By following this procedure, I hope he will learn to take responsibility for his things; get reinforcement in the idea that most of his belongings do have a specifc place where they, well, belong; and get practice in focusing his attention over a period of time.

It’s not uncommon for Adam to pout, huff, or otherwise throw some sort of little fit when he’s instructed to do a particular task. Being the old-fashioned mom that I am, I generally do not accept that behavior. This morning he has twice been sent to lie down for 20-30 minutes at a time, as a consequence for his fits (during this “time-out” he is not allowed to talk, look at books, etc.).

Without a doubt, it is a lot of work for me to oversee his work and to follow through with discipline. I am not always up to the challenge, and I try to give myself, and Adam, some grace on those days. But all in all, I believe that it is worthwhile to put effort into this. I believe that if he is expected to follow directions without “giving attitude” and to take responsibilty for his belongings, that will help prepare him to be successful student, friend,  adult, husband, and citizen.


I get a failing grade at being the entertainment committee for my kids lately! September 18, 2009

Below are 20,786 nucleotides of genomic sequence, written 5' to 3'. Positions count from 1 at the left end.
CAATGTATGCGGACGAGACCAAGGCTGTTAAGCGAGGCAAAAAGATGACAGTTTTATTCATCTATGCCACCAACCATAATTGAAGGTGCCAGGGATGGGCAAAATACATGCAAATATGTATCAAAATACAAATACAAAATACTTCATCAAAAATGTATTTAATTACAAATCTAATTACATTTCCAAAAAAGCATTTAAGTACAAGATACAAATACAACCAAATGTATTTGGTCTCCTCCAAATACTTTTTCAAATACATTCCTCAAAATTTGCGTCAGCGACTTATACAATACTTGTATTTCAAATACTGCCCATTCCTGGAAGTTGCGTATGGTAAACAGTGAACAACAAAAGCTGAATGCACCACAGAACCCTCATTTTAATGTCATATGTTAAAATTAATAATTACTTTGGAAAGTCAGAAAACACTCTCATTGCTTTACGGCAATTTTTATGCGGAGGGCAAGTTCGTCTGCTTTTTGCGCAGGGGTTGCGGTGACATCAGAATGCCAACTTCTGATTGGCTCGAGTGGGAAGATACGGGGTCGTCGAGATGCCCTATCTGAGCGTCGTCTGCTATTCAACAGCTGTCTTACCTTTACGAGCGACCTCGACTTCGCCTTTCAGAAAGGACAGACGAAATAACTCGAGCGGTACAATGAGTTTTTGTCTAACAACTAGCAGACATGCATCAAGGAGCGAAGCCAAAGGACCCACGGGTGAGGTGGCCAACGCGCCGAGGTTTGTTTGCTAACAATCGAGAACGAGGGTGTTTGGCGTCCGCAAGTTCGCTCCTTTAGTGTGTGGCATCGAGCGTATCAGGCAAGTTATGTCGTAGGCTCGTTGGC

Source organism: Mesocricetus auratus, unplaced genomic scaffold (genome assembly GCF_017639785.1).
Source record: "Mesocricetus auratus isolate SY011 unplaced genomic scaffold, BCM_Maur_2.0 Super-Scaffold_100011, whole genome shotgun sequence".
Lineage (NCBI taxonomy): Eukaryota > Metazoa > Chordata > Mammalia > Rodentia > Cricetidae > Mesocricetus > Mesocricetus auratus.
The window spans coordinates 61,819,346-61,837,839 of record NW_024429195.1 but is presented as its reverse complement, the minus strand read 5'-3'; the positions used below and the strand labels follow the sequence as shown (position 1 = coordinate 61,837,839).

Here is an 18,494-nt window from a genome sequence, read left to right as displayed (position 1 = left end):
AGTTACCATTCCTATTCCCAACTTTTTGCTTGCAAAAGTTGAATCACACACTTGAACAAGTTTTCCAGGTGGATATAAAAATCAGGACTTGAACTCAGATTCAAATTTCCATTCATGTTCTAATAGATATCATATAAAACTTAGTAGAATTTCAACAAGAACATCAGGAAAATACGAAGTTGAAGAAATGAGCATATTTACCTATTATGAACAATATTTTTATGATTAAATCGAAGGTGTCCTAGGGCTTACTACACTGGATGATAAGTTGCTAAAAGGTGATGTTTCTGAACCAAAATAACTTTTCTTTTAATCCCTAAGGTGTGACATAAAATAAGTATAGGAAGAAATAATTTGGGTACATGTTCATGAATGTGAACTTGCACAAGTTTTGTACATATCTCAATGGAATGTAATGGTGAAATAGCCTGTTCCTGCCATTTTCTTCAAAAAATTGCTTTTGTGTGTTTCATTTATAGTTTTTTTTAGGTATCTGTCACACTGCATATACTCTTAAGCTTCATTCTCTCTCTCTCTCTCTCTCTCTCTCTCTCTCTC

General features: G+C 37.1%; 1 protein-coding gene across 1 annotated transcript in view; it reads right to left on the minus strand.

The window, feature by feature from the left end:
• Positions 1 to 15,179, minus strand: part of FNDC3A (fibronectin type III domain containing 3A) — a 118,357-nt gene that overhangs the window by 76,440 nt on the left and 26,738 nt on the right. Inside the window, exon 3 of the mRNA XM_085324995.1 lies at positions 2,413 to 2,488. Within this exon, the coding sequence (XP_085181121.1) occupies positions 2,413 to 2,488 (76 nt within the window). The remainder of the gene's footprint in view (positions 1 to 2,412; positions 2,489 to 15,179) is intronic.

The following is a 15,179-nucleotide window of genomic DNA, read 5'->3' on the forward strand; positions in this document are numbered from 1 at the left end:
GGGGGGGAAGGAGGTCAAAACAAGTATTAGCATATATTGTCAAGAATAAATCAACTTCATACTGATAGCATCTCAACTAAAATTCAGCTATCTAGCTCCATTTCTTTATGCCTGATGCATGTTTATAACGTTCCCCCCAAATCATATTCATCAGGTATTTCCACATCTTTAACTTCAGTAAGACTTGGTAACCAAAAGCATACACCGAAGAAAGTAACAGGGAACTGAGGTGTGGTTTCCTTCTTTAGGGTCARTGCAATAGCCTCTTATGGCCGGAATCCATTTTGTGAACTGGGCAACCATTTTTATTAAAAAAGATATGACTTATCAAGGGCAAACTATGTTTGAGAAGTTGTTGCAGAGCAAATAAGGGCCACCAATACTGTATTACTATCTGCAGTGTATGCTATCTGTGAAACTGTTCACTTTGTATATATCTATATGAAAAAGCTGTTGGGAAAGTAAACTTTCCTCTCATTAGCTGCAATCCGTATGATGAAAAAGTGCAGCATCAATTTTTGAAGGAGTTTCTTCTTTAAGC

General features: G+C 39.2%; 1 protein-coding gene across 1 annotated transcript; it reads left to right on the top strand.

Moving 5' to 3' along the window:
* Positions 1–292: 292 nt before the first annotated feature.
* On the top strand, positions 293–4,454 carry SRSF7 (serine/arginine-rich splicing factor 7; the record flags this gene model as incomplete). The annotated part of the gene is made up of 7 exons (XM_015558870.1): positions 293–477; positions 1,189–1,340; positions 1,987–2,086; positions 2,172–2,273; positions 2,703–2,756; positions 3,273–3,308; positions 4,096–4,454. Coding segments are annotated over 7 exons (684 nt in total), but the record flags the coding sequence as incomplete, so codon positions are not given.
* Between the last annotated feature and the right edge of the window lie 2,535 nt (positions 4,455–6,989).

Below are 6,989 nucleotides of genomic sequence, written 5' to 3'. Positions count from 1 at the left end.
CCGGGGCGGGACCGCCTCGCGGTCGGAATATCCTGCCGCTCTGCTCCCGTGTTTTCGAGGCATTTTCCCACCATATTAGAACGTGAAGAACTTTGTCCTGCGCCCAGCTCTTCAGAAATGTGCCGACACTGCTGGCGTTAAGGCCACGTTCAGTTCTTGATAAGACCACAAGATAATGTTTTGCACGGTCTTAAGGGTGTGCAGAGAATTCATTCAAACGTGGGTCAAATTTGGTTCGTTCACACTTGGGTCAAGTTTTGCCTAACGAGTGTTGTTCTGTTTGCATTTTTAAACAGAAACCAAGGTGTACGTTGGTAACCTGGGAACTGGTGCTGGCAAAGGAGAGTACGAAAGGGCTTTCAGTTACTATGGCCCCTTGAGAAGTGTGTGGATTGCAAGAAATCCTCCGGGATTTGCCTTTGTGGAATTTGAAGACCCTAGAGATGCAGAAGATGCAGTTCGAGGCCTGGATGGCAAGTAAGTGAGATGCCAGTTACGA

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How do other moms (seem to be able to) do so much stuff with/for their kids, on a daily basis? By this I mean the moms who (in my imagination, at least) have no trouble getting their kids out for walks, to the park, to the local pool, and so on.

Lately in my neck of the woods, we have been blessed with beautiful Fall weather (a bit on the warm side, actually!). I look out the window and the great outdoors seem like the place to be with my two kids… and then my attention returns to the disaster of a kitchen, the piles of laundry, the list of phone calls to make…. and before I know it, it’s time for a meal/snack/bottle for SOMEBODY, and then someone needs a diaper change or assistance in the bathroom…. and then I need to go to the bathroom…. and then that load of laundry needs to go in the dryer…. and before I know it, it’s nap time for the baby, and I really should get dinner started…. and I realize I haven’t played with or read to the kids, and certainly haven’t gotten out for a walk with them….

Does anyone else feel this way??


BabySteps to take care of myself January 23, 2009

My life has been crazy ever since my second child was born in October. In addition to the usual new-baby craziness, I also have chosen to pump breastmilk for about 2 hours per day, since I wasn’t willing to go through the pain of direct nursing. I could never have anticpated how challenging this would be.

Most days, it is nearly impossible to even leave the house (unless we have no choice), because it is so difficult to find a time when my oldest isn’t napping, my baby isn’t napping, or my baby doesn’t need to be soothed into a nap in the next 45 minutes. It is a nasty winter here, and baby Mark takes many short naps each day. If his nap rhythm gets disturbed, there is a high price to pay the rest of the day. If I do manage to dash out to the store with both kids in tow, it is a race to get home and get baby Mark down for his nap before he becomes overtired and difficult to soothe.